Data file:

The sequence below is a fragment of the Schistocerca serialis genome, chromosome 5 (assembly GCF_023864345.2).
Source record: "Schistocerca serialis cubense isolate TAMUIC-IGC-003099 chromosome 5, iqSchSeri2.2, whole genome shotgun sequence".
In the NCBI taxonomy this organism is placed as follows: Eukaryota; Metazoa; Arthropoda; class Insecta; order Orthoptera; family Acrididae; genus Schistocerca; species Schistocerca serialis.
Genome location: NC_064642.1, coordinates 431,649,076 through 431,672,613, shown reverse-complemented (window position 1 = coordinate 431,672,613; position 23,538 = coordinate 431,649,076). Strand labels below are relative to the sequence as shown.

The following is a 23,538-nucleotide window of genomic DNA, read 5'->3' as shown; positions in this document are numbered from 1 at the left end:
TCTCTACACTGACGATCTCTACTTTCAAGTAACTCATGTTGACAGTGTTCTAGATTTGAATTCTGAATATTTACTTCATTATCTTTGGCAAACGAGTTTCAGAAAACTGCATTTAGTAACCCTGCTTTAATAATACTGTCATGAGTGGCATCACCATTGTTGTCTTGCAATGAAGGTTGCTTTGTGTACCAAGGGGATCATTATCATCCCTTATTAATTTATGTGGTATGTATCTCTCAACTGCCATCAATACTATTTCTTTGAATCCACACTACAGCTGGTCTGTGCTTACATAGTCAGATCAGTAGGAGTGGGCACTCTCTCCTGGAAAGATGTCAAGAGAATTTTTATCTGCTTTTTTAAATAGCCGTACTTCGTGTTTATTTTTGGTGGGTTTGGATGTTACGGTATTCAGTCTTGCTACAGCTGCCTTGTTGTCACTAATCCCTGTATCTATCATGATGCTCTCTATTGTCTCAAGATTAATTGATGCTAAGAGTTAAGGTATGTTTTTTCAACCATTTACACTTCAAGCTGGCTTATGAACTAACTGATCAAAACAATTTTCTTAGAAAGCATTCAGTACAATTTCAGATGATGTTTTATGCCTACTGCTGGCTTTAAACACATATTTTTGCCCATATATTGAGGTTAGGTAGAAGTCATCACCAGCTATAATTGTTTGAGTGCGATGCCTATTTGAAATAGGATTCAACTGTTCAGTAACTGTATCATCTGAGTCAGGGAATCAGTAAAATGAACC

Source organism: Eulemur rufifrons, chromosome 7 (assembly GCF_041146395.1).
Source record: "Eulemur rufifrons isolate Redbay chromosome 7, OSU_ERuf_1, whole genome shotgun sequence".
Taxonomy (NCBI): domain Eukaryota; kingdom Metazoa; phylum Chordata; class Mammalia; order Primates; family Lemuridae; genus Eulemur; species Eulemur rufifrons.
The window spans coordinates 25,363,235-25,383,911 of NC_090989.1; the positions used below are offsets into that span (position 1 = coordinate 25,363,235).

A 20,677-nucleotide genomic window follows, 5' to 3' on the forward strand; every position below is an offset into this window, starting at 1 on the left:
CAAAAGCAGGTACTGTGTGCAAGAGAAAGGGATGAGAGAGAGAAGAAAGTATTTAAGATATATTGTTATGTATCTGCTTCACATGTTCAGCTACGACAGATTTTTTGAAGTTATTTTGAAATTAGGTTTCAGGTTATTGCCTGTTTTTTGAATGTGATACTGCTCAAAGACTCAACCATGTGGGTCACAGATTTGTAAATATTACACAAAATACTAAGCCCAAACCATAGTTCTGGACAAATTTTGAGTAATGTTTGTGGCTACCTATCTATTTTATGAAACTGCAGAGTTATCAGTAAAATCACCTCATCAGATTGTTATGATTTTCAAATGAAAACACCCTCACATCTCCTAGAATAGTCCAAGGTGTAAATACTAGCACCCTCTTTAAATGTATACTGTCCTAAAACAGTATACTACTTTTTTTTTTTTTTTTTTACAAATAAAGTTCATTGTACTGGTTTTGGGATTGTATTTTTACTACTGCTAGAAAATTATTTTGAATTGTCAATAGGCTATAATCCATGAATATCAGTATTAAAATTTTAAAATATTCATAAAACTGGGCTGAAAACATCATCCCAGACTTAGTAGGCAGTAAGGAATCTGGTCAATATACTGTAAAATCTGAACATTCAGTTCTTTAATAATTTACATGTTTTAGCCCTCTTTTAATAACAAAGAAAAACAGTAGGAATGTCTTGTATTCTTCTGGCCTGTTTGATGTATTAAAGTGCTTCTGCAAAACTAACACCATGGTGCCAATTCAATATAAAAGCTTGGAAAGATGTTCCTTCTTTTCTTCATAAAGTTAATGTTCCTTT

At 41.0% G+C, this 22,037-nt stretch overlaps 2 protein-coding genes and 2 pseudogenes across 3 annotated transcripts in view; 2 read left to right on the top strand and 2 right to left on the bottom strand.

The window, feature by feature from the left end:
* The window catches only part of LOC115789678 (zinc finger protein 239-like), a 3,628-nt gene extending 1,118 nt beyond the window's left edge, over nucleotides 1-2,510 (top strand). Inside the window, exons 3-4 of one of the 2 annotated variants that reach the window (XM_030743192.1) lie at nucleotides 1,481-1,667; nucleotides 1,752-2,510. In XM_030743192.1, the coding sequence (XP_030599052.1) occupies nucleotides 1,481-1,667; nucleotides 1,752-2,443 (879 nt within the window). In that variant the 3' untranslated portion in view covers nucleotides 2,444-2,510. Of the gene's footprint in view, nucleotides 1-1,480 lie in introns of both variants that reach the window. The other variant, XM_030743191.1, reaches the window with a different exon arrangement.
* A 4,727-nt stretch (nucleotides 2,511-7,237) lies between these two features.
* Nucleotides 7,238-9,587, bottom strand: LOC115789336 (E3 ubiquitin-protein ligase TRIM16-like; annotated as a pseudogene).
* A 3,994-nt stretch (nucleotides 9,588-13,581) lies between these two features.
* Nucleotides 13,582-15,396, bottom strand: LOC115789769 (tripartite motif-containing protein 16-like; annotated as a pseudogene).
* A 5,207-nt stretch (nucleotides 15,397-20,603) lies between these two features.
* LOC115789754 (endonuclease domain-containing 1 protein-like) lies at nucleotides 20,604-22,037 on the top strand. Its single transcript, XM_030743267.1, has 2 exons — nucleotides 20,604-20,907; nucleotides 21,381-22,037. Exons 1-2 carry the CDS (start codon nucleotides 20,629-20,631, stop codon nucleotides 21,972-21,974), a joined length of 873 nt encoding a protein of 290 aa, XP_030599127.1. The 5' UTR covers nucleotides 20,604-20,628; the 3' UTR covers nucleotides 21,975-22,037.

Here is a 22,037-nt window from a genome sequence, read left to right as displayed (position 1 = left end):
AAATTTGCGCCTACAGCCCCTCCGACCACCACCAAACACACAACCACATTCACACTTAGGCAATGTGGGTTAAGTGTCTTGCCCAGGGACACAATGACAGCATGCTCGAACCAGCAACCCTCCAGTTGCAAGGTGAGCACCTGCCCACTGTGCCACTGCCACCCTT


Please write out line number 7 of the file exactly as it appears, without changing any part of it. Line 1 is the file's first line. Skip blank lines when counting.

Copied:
Source organism: Eulemur rufifrons, chromosome 7 (assembly GCF_041146395.1).